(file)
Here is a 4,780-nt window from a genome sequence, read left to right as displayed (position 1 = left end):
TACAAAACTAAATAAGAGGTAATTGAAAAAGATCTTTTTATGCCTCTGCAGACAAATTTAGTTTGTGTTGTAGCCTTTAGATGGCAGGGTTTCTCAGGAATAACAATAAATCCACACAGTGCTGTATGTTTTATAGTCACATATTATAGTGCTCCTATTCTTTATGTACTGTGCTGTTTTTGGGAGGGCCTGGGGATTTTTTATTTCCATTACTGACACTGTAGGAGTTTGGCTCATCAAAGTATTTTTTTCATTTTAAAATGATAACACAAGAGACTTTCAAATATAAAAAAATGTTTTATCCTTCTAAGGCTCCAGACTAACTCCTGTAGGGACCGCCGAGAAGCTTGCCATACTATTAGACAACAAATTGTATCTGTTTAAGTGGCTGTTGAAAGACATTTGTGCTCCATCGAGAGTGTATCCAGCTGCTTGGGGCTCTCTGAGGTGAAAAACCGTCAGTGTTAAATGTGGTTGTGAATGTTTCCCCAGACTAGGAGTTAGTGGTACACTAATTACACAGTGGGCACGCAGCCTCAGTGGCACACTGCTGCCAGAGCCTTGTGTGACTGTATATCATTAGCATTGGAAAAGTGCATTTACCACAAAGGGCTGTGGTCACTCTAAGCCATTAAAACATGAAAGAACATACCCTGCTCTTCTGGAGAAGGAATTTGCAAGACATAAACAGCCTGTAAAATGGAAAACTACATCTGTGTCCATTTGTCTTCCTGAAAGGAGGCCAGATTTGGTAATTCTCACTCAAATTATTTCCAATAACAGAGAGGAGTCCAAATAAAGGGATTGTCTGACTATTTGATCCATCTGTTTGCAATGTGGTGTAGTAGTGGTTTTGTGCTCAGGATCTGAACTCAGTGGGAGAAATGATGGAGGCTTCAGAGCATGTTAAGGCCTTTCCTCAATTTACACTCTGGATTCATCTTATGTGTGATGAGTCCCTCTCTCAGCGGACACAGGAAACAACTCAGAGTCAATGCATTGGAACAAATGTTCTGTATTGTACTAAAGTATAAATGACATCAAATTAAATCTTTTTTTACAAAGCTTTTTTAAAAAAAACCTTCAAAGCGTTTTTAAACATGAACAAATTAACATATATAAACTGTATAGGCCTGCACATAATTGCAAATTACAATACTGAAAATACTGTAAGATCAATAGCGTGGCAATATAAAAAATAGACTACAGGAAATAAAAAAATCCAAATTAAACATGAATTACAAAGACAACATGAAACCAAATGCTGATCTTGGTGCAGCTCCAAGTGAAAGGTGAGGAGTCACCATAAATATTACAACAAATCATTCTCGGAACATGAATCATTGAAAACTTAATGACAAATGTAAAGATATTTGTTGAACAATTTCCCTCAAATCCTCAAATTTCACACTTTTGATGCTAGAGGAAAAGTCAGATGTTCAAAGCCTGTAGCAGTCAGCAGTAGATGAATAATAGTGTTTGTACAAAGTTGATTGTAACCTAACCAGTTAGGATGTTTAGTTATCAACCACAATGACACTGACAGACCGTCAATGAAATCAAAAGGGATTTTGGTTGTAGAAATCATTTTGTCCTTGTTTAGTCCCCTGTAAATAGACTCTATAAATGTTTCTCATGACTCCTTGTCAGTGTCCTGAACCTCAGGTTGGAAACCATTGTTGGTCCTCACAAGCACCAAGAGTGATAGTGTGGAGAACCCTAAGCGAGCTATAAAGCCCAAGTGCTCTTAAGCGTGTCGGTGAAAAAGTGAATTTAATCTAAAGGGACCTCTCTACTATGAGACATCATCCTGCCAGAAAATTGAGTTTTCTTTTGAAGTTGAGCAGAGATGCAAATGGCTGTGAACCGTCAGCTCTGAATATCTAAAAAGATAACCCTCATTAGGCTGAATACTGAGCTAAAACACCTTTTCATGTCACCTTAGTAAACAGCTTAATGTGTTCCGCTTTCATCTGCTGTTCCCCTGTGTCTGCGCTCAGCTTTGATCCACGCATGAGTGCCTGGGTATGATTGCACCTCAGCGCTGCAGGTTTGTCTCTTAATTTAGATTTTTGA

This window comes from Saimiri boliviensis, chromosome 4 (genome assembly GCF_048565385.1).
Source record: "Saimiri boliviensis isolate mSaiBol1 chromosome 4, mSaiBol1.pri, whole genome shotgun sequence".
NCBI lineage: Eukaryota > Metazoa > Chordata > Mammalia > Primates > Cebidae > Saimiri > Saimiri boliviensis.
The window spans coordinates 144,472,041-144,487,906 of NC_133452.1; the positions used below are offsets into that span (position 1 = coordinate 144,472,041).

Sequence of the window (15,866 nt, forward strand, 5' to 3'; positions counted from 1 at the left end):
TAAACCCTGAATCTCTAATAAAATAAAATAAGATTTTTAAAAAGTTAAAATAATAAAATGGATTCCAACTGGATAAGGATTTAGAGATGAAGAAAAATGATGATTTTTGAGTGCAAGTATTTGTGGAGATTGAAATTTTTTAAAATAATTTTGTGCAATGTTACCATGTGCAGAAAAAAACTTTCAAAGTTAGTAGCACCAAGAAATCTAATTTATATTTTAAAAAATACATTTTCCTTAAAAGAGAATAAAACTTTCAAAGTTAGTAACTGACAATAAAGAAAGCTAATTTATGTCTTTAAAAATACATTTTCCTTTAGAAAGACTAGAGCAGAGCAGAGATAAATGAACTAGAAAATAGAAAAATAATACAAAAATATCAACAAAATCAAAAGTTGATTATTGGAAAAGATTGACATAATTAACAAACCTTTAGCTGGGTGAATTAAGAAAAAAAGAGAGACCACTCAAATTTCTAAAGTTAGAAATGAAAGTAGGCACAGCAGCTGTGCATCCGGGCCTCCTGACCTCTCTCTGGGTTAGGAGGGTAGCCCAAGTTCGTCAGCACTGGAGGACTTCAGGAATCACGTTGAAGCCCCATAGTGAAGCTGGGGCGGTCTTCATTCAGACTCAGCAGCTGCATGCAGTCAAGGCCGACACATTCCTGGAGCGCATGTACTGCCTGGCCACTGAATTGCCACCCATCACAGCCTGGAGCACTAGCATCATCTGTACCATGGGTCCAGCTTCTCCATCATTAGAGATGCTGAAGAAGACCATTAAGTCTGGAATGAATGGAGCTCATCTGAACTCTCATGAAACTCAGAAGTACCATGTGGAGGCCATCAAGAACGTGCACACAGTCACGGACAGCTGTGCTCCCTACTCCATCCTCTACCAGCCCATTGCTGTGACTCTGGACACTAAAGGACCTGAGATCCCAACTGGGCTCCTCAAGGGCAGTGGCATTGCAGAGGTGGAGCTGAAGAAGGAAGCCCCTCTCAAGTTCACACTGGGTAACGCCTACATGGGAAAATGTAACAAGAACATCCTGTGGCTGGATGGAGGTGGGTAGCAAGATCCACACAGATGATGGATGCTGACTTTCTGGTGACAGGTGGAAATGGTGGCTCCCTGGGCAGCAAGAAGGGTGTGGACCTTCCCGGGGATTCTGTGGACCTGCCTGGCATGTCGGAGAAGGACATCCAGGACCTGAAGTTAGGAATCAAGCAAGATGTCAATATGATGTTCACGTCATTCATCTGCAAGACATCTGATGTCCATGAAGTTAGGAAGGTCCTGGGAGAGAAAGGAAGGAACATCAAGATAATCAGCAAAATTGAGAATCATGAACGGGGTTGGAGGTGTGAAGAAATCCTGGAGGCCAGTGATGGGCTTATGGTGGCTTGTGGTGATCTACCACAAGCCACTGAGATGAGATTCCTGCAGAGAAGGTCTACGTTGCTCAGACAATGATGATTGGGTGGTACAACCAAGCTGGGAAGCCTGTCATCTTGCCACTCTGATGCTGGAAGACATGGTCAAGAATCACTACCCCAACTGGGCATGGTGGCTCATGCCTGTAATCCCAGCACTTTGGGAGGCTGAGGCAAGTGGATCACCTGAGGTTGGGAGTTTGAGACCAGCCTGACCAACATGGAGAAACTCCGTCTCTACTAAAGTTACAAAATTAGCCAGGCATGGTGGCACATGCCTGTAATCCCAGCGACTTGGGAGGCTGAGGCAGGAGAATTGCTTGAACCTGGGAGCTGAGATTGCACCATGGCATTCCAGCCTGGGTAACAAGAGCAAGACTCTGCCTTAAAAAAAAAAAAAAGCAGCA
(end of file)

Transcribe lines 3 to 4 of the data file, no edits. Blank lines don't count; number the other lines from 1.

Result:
This window comes from Saimiri boliviensis, chromosome 4 (genome assembly GCF_048565385.1).
Source record: "Saimiri boliviensis isolate mSaiBol1 chromosome 4, mSaiBol1.pri, whole genome shotgun sequence".